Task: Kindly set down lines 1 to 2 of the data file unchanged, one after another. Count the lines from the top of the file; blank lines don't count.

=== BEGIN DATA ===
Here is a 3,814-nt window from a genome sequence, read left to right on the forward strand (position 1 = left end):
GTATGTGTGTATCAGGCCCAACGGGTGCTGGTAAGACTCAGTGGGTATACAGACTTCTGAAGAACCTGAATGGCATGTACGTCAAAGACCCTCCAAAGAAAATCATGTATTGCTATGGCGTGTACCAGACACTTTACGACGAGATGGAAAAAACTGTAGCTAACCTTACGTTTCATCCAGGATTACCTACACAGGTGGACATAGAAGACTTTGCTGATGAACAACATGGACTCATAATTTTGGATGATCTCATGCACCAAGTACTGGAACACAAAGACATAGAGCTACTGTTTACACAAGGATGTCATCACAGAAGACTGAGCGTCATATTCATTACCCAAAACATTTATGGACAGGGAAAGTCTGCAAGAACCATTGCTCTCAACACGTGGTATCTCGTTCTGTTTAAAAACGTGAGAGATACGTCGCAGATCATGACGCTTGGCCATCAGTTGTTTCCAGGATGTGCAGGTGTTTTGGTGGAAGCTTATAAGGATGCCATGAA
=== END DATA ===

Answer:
Here is a 3,814-nt window from a genome sequence, read left to right on the forward strand (position 1 = left end):
GTATGTGTGTATCAGGCCCAACGGGTGCTGGTAAGACTCAGTGGGTATACAGACTTCTGAAGAACCTGAATGGCATGTACGTCAAAGACCCTCCAAAGAAAATCATGTATTGCTATGGCGTGTACCAGACACTTTACGACGAGATGGAAAAAACTGTAGCTAACCTTACGTTTCATCCAGGATTACCTACACAGGTGGACATAGAAGACTTTGCTGATGAACAACATGGACTCATAATTTTGGATGATCTCATGCACCAAGTACTGGAACACAAAGACATAGAGCTACTGTTTACACAAGGATGTCATCACAGAAGACTGAGCGTCATATTCATTACCCAAAACATTTATGGACAGGGAAAGTCTGCAAGAACCATTGCTCTCAACACGTGGTATCTCGTTCTGTTTAAAAACGTGAGAGATACGTCGCAGATCATGACGCTTGGCCATCAGTTGTTTCCAGGATGTGCAGGTGTTTTGGTGGAAGCTTATAAGGATGCCATGAA